removed from his home in Chelsea, a working class city just north of
Boston and sent, like his brother a few years earlier, to the Lyman
School in Westborough in December 1943. Albert was just thirteen at
the time and had previously received a suspended sentence to Lyman.
His home life had been particularly difficult, his father
sadistically beat his wife and children, brought home a string of
prostitutes and had taught Albert to shoplift. The police and social
workers knew the home address very well. About thirty miles west of
Boston, rural Westborough and the Lyman school must have seemed like
a different planet as he arrived.
Albert’s first stop was for a two or three week period at the Lyman-Chauncy
cottage, one of the oldest buildings on the campus, it served as the
initial in-processing point for those arriving. This entry phases
was to familiarize the youth with the many daily routines that
allowed Lyman to function and also, provide time for an extensive
series of interviews, psychological and intelligence related tests
to assess how the school could best address the needs of this
particular client. Some appropriate combination of academic and
pre-vocational training goals was to be determined as well as the
number of "credits" the individual needed to attain to qualify for
parole consideration. That was the plan.
The reality was that both constant budget shortfalls and severe
staff loses related to the war years had turned Lyman into little
more than a very productive, low security prison farm. The staff had
lost the key psychiatrist who could accurately interview a newly
arriving boy. The psychologist was also gone, all that remained of
the assessment team was a staff pychometrician, skilled at giving a
vast battery of tests but of very limited further clinical value.
Dr. Leaf points out that during this period at Lyman, the annual
reports that once proudly detailed the psychological testing and
counseling system, contained very little information on the mental
health programs at the school because they had become virtually non
existent. If there were any indicators to what Albert was, or was to
become, that could have been identified by some level of
psychological screening, the opportunity was missed at Lyman.
Following the in-processing period, Albert would have been assigned
to one of the residential cottages.
The nine stone and brick cottages, individual home style
dormitories, were built in two waves, through the early years of the
twentieth century and into 1930s. Each featured a distinctive New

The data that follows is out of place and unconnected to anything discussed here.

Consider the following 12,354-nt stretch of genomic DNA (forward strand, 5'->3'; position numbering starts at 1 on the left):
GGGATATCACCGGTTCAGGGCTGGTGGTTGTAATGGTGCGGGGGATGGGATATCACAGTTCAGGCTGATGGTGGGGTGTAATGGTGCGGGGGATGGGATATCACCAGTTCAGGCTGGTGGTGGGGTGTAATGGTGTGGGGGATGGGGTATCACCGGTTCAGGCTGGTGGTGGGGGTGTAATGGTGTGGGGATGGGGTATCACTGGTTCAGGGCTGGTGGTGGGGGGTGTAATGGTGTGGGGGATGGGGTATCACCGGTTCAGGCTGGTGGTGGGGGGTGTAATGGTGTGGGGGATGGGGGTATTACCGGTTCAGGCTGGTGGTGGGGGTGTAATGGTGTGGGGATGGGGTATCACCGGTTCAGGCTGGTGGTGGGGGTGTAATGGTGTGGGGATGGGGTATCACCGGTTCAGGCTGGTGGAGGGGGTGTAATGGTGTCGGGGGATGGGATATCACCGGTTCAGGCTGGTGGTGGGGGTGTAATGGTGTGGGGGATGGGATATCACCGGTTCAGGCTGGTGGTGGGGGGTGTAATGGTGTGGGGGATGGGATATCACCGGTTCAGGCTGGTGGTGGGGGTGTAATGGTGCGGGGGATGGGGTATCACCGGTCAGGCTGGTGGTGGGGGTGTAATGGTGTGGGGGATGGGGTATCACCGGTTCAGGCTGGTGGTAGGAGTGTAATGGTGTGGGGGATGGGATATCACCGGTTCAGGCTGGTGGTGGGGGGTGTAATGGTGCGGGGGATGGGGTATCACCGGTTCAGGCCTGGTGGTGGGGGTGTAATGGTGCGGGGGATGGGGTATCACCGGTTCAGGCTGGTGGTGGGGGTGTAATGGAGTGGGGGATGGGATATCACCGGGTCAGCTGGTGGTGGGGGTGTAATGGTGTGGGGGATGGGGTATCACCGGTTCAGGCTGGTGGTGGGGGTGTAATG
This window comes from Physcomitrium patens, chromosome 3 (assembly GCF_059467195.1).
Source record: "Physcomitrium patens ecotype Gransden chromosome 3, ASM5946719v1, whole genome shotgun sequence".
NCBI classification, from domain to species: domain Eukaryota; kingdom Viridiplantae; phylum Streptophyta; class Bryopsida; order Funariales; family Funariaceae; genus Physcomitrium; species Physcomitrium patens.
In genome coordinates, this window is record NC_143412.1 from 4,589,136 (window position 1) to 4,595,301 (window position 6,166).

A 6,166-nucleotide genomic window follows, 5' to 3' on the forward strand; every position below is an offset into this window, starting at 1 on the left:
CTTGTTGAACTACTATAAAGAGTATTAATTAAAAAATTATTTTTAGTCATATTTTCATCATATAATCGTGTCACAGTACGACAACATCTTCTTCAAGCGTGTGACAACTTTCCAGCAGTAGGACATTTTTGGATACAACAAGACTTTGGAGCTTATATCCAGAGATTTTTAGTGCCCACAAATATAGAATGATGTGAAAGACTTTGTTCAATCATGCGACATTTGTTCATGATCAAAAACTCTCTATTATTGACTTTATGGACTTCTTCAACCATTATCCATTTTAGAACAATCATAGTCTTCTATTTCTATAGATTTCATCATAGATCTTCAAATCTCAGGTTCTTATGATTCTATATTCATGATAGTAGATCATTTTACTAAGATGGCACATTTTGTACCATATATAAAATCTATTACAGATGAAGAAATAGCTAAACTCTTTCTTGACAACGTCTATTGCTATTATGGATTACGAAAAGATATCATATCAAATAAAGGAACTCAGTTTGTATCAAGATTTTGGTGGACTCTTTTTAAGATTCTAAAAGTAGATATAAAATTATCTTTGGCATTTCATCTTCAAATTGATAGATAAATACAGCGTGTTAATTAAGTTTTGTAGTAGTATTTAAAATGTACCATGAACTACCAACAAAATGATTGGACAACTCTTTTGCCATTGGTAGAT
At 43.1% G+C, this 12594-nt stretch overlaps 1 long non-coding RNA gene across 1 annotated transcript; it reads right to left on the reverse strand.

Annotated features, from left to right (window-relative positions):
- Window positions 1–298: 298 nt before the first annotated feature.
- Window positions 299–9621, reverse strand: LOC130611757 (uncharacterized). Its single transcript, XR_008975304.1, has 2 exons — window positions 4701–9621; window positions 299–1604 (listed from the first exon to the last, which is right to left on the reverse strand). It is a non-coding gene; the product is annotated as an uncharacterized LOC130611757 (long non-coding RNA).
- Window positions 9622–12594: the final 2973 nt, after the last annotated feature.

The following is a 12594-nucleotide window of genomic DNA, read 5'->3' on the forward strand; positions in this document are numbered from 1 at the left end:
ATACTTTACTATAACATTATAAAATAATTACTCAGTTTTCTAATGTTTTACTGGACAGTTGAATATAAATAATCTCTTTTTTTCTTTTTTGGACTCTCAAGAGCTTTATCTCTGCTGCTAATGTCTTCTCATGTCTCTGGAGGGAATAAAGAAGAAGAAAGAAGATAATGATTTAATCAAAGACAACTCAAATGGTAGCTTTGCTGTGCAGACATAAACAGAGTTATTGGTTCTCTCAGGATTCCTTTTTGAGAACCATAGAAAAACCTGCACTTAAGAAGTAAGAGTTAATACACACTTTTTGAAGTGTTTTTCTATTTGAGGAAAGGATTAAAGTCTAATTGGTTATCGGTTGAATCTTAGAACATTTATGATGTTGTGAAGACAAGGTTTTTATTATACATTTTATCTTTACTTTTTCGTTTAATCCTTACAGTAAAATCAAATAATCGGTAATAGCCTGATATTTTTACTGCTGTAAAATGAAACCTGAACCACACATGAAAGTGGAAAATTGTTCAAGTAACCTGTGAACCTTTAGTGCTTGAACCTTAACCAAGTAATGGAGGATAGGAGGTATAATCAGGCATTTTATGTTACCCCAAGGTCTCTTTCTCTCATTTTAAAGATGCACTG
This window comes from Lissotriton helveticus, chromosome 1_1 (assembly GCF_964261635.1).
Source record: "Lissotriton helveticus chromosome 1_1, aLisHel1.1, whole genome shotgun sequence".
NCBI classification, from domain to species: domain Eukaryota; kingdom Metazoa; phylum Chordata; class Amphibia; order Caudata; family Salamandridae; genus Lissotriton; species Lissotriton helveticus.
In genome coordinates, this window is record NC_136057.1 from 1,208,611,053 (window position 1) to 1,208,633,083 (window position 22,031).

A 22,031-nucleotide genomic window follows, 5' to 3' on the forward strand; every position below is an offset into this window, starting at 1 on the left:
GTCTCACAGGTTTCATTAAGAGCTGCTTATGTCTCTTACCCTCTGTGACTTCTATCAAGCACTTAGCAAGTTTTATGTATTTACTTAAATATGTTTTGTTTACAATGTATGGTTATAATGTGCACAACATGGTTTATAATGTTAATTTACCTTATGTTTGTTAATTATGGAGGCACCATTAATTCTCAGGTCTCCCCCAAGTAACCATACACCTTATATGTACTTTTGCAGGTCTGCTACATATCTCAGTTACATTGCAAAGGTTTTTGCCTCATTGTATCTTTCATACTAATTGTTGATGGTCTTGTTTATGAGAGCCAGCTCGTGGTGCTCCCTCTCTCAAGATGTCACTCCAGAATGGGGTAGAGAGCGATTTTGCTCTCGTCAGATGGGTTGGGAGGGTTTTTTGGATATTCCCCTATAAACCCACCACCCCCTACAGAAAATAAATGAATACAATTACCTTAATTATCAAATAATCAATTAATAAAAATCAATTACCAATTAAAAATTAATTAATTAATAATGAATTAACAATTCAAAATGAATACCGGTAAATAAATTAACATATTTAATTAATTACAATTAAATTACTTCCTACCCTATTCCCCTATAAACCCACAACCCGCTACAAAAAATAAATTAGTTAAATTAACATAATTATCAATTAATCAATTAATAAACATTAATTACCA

England name, Oak, Westview, Sunset and Worcester for example. The
top floor had open bay sleeping quarters, the second floor contained
the staff quarters of the "cottage master", the adult overseer of
all cottage activities. The ground floor held communal areas for
dining, recreation and socialization, the basement had cold water
shower-latrine area, changing rooms and at least one detention cell.
One particularly remote cottage, Riverview, the only wood frame
building in the group, was closed whenever possible because the time
and distance always interfered with the otherwise clockwork
scheduling that organized each day. One cottage was used as a
"disciplinary home", one was reserved for children who had been
classified as clinically retarded or having a particularly low IQ.
Elms cottage was reserved for the oldest teenagers. There were no
fences and beyond the cottage overnight staffs, only a sufficient
watch force to prevent outside theft or vandalism was present during
the night hours.
In the cottages, the "cottage master" ruled all aspects of life by
combination of force of character, guile, experience and brute
strength. The most successful were those who knew how to maintain
order for the then average population of 35-45 delinquent boys with
a glance or a word rather than constant beatings. Corporal
punishment was allowed at Lyman when Albert was there; it ran from
slaps to clinched fists to a ruler across the back of the hand to
flogging with a bicycle inner tube nailed to a wooden handle. For
assistance, the master had a thin staff of matrons, an assistant, a
night relief and "house boys", Lyman trustees or underage parolees
with no where else to go. From start of day at 0500 to lights out at
2000, the cottage master was responsible for all aspects of life
except for when the boys were turned over to the school or work